We're always told to envision the final image before we press the shutter. Frankly, I'm not quite sure what that means. I mean, I'm evaluating the scene prior to picking up my camera; I'm looking at a little rectangle image in the viewfinder; I'm placing my subject artistically in the frame; I'm evaluating my exposure; if Athena the God of good judgement is with me I'm checking the edges of my frame, not just my subject. Does this qualify as "envisioning the final image?"
A nagging doubt makes me suspect not. I'm often surprised when I see the image on the back of my camera. Sometimes I see things there I didn't see in the viewfinder. How three dimensions mutate when compressed onto two dimensions.
Having obviously not mastered the basics, I'm still foraging ahead to what I now see as the next level: envisioning the image as the viewer. Not as the photographer. As the viewer. What emotions will it evoke? What is it's use? Will it be used for marketing? Education? Pure enjoyment? How do these things relate to what the viewer sees?
And here's the point. We (the photographer) take the picture. If we're professionals, it's for someone else. That person sees it not just as a picture, but as a tool. It is a memory enhancer, or art to go on the wall, or a seller of product (shoes or dresses or beer), or a seller of brand (sexy accountant-- no, sorry, dedicated accountant). If we want to excel as photographers we need to be knowledgeable in these areas, too. Not just light ratios but marketing, adult learning theory, and social networks. That's how our images are being used. When the client looks at our pictures they're thinking, "does this sell, brand, remind, or beautify?" Most often it's the first of those: "does this image sell my product?"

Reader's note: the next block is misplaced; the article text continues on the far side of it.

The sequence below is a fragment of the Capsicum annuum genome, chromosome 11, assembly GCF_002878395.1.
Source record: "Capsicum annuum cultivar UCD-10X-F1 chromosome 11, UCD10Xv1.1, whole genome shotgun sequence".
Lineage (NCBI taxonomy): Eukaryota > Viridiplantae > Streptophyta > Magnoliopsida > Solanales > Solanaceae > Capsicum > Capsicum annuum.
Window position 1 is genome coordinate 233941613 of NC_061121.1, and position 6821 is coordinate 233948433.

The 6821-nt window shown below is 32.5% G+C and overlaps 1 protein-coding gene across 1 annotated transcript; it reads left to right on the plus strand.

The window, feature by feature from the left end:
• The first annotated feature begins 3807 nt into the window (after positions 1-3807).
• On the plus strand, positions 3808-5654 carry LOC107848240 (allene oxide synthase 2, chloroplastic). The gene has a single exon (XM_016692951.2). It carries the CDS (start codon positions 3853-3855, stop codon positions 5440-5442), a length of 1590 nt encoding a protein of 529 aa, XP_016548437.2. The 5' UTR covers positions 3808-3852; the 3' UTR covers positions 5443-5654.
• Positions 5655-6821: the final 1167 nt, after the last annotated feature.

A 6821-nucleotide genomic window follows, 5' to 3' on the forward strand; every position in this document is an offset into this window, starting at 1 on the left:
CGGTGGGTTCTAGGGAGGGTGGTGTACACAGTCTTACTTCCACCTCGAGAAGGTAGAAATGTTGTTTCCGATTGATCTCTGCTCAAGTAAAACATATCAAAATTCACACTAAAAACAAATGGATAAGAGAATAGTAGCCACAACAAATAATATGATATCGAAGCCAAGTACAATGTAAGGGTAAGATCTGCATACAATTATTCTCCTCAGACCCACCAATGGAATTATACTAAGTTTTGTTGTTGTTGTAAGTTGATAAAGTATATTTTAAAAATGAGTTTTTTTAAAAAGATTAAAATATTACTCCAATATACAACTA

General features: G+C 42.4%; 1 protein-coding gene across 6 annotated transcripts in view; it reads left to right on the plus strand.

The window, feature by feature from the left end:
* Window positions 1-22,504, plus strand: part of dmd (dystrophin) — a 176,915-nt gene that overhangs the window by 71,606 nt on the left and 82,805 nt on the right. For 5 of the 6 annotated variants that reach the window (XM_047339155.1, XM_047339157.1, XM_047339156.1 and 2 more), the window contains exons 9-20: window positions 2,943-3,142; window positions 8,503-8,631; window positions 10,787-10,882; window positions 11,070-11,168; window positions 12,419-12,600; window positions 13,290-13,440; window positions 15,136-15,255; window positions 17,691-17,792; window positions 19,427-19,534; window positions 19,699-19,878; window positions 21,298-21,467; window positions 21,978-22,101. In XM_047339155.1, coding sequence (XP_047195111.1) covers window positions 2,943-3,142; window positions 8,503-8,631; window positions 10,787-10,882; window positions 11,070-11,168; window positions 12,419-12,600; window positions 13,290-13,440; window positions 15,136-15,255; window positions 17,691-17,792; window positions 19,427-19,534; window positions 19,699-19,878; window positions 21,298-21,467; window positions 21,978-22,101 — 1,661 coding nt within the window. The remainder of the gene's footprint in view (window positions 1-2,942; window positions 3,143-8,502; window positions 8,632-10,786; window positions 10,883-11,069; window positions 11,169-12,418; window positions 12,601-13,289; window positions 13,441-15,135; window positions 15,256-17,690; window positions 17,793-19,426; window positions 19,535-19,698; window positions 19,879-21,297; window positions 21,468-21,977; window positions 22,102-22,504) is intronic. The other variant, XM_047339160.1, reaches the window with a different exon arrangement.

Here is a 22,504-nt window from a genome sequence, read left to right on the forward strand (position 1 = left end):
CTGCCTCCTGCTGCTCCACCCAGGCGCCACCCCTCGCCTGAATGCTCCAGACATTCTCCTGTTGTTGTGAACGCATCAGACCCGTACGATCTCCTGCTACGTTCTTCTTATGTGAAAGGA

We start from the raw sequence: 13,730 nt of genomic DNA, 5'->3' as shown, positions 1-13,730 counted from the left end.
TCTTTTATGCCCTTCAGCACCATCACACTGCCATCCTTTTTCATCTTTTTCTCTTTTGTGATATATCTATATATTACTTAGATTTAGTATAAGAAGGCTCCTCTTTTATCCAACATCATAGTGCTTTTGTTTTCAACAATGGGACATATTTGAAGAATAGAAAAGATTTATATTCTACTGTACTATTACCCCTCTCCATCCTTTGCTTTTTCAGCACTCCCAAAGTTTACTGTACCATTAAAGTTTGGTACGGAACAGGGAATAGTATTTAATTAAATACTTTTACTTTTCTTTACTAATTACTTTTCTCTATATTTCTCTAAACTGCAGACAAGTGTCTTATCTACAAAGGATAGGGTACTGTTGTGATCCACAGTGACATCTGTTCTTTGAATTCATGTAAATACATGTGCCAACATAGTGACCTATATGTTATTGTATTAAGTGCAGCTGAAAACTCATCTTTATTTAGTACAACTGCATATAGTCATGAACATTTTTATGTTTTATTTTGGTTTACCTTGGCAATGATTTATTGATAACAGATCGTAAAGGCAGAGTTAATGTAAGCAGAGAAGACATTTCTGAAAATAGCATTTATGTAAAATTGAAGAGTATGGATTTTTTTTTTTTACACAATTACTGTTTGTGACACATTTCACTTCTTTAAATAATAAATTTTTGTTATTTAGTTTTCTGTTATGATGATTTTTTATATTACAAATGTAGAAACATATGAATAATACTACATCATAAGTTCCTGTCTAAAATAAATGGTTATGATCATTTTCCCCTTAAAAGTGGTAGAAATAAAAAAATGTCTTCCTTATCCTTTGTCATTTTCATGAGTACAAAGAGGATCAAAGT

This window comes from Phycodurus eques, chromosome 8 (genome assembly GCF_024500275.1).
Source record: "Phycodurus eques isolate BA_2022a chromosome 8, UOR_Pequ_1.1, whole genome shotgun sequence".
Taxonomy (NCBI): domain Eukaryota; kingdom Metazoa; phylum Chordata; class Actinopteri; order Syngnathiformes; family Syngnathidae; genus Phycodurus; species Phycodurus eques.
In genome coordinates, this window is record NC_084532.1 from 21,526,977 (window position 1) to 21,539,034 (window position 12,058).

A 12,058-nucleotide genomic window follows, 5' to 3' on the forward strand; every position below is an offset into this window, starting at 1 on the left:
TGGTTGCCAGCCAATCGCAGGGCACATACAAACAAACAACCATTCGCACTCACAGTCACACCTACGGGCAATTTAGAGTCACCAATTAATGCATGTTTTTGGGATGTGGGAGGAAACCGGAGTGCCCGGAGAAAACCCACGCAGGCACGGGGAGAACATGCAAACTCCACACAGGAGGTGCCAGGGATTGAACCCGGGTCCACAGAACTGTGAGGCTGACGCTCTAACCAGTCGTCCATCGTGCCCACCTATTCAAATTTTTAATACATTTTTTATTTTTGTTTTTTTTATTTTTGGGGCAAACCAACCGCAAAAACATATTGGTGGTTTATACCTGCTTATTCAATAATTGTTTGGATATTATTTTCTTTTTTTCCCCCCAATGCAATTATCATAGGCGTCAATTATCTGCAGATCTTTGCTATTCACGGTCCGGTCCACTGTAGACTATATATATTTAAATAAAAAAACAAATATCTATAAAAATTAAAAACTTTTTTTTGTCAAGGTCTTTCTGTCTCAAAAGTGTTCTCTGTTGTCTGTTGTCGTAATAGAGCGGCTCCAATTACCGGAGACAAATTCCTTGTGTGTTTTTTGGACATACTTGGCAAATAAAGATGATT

That's not as grim as it sounds. Seeing the image as the client isn't about adulterating your art with marketing schmooze. Knowing marketing (and by extension the customer being marketed to) is simply another tool, another lens filter. Consider this: Shooting for a magazine you'd naturally consider negative space. Your "dedicated accountant" wants to exude knowledge and assurance-- emotional qualities you might have pursued in your image anyway. Negative space, emotional content-- those are important considerations in marketing. If you've ever done either of those two things, you've envisioned the image as the viewer. But that's just the tip of the monster.
At Hurricane Images we posted a blog designed to help Etsy sellers use the videos we made for them. When we work with merchants and artisans we start with the question, "what does our client want to express?" We finish with the question, "what do their customers want to buy?" The client looks at our videos and images not as sellers, but as customers. What are they really buying?
If you think about that question you realize they're not buying a handcrafted piece of jewelry. They were buying the experience of being the subject of everyone's attention in the room. They're buying an object that takes everyone else's breath away. Our video wasn't about jewelry, it was about breathlessness. Shoot that. Think about what the background should evoke. Is it intimacy or expanse, warmth or a winter night? Is it a cocktail party out of focus? A hand submerged in fur on a cold night? It's not a ring, it's an experience.
That's thinking like a marketer. That's seeing the work as your client.